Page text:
CINCINNATI -- The City Planning Commission decided Friday not to act on a proposal to lift parking minimum requirements for new developments in Over-the-Rhine and Downtown.
The commissioners' pause seemed to come from the proposal's connection to a related but separate -- and contentious -- plan to implement a residential parking permit program in OTR.
During Friday morning's monthly commission meeting, board member and Vice Mayor Christopher Smitherman said he worried the city administration and City Council had not had enough opportunity to engage with the neighborhoods that would be impacted.
"I think we're moving in the right direction, but I think we're moving too fast," he said. "I want to be comfortable that all the community councils have been at the table at the commission."
Nick Dewald spoke at Friday's meeting. He lives in Over-the-Rhine and has worked with 3CDC. He said he supported removing the parking minimums because they are making it difficult for developers to buy in to the neighborhood, despite 3CDC's efforts, because of the costs associated with providing parking spaces.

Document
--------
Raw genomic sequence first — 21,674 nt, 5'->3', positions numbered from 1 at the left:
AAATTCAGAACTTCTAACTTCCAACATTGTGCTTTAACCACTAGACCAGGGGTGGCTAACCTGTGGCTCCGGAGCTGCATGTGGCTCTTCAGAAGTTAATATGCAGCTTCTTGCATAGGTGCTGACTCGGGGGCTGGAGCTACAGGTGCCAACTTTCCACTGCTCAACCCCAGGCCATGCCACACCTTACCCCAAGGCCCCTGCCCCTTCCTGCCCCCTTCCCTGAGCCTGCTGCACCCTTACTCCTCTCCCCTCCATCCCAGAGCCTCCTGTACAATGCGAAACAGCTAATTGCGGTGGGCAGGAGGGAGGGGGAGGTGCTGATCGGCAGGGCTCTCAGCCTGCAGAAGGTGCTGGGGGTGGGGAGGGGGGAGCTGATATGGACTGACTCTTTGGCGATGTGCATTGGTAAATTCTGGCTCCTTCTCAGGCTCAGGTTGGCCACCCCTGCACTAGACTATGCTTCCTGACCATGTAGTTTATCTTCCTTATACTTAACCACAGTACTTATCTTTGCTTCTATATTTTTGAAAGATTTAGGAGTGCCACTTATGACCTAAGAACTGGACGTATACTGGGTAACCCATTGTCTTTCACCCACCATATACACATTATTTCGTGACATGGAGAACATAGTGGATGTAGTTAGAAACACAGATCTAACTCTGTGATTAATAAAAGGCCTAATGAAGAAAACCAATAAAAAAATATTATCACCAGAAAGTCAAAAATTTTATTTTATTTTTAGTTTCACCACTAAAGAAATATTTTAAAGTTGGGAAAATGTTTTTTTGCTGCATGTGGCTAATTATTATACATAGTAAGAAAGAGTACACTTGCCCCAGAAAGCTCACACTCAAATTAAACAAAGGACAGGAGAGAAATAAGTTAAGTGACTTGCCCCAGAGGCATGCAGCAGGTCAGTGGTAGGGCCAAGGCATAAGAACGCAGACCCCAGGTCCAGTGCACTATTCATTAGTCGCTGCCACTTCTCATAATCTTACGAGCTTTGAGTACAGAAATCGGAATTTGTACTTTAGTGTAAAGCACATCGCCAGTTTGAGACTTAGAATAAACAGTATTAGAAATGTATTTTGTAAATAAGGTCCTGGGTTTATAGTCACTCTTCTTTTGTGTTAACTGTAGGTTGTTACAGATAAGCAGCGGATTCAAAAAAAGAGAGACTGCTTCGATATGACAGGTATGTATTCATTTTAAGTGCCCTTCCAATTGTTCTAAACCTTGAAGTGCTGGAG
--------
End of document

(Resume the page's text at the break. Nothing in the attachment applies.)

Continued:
"We're running out of the ability to commit parking spaces to these developers," he said -- referring to the 3CDC-owned parking facilities in OTR, including the Mercer Garage and the Washington Park Garage.
The two go hand in hand: If developers no longer are required to provide new parking for new developments, the permit plan would reserve a portion of existing on-street parking spaces for residents only, the logic goes.
It wasn't just Smitherman who was uncomfortable with the level of engagement.
Peter Hames has lived in Over-the-Rhine for 14 years, and formerly served as the neighborhood's community council president. He said Friday that the commission needs to slow down.
"Slow down this process. We need to sit at the same table and find out what people's concerns are," he said. He pointed out that Walker Parking Consultants -- the firm that helped develop the parking plan for the city -- called for a second phase to its research to give a more detailed picture of the neighborhood's needs and how residents actually use on-street parking.
"These reports are not based on facts," Hames said. "They're based on opinions."
Others raised concern over the cost -- proposed at $150 for a residential permit -- as well as a proposed cap on the number of permits available to residents, 500 total.